• Continuous glucose monitor use for one sensor cycle (typically 7-14 days) per month.
  • A1C measurement every three months.

Instruct individuals and their families to immediately report any of the following so a potential diagnosis can be determined:

  • Fasting glucose >100 mg/dl
  • Postprandial glucose >200 mg/dl
  • A1C >5.7%
  • 10% rise in A1C on consecutive measurements


Health Behavior Interventions

Health behavior choices can have a major impact on beta cell health and the progression from early to later stages of T1D.


Accelerometry data from young children has shown an 8% decrease in progression from Stage 2 to Stage 3 T1D for every 10-minute increase in daily physical activity.

In adults, the honeymoon phase of T1D was found to be more than five times longer in active than sedentary individuals. This may be due to enhanced beta cell endoplasmic reticulum health in individuals who perform regular aerobic or anaerobic exercise.


Body mass index is an independent risk factor for T1D, particularly during adolescence and early adulthood. Counsel individuals with overweight or higher BMI who are at high risk of developing T1D on age-appropriate weight-loss strategies.

Referring these individuals to registered dietitians and exercise physiologists may be helpful.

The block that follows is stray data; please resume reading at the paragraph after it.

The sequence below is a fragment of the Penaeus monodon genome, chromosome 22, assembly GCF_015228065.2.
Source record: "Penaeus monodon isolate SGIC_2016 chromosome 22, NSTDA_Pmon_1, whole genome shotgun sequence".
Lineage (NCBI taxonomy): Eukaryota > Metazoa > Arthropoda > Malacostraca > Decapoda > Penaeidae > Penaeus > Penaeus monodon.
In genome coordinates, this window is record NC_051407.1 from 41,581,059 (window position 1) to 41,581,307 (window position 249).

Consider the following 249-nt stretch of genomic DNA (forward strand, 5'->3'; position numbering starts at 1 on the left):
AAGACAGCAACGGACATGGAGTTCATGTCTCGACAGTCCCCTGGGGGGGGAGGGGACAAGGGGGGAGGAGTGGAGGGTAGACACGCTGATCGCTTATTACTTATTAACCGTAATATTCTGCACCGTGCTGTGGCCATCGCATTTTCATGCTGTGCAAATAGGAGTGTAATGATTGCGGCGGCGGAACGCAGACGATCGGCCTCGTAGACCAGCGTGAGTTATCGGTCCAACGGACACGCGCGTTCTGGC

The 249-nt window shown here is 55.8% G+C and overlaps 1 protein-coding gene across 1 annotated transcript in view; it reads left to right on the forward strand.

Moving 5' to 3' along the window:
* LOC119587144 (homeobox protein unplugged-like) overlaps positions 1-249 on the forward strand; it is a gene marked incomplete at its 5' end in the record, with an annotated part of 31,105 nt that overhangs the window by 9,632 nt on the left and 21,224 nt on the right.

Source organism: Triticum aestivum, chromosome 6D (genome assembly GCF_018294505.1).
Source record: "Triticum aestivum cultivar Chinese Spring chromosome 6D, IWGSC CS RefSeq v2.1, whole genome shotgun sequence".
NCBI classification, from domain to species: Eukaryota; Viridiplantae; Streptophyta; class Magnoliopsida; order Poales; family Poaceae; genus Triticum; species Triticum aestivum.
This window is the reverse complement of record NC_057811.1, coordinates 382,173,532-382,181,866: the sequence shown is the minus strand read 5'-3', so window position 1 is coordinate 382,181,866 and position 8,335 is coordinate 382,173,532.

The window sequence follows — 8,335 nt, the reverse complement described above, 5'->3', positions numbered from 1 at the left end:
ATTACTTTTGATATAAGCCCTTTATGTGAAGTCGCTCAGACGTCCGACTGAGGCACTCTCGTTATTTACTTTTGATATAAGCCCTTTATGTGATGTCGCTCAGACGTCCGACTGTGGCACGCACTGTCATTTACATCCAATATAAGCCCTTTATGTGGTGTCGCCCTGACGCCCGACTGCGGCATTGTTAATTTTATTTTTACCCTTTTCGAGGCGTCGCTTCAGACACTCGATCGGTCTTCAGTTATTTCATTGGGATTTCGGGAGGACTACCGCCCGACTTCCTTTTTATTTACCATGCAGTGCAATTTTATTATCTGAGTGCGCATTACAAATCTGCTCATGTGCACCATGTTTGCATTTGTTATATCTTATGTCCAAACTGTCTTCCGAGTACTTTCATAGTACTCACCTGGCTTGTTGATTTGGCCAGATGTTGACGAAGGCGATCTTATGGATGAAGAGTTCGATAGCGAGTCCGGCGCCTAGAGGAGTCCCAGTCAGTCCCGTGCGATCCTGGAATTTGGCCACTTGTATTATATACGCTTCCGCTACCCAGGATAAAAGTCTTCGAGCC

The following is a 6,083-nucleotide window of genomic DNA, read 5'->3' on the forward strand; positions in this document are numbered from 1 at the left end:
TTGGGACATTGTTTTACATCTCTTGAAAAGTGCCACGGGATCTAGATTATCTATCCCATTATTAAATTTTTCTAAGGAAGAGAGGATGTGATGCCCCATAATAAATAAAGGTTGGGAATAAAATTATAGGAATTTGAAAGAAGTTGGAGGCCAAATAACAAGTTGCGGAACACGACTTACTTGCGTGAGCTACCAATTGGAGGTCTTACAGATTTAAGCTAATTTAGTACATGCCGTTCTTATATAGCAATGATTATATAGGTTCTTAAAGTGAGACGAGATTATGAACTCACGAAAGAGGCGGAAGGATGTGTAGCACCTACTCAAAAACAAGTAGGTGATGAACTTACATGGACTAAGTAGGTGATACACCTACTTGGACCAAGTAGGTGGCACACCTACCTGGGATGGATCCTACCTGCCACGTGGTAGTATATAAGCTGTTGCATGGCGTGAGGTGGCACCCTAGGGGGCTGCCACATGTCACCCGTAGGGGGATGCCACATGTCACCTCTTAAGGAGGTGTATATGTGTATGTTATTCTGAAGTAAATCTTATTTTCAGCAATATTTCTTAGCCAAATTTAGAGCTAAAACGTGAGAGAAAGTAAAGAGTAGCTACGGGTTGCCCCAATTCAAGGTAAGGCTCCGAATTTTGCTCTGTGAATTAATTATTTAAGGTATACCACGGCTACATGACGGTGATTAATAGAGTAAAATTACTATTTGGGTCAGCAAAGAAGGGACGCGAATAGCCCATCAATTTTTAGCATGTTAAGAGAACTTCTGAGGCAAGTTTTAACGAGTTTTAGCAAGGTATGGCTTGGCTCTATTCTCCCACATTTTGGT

Vitamin D plays a key role in health, immune system development, and function. Deficient levels of vitamin D have also been associated with impaired insulin release by pancreatic beta cells. Supplementation has been shown to delay the progression of T1D in children and adolescents and may also benefit adults  particularly those who are vitamin D deficient.

Monitoring vitamin D levels at least once annually and advising individuals on ways to raise vitamin D levels through sun exposure, supplementation and consumption of vitamin D-rich foods (such as fatty fish, eggs, milk and mushrooms) may be helpful for those at high risk for developing T1D.


Enterovirus, along with other similar strains, is strongly associated with islet autoimmunity and progression to T1D. Reducing the incidence and severity of viral infections can be effective for preventing or delaying the autoimmune response that causes T1D.

Individuals at high risk for developing T1D should be educated on proven virus prevention strategies: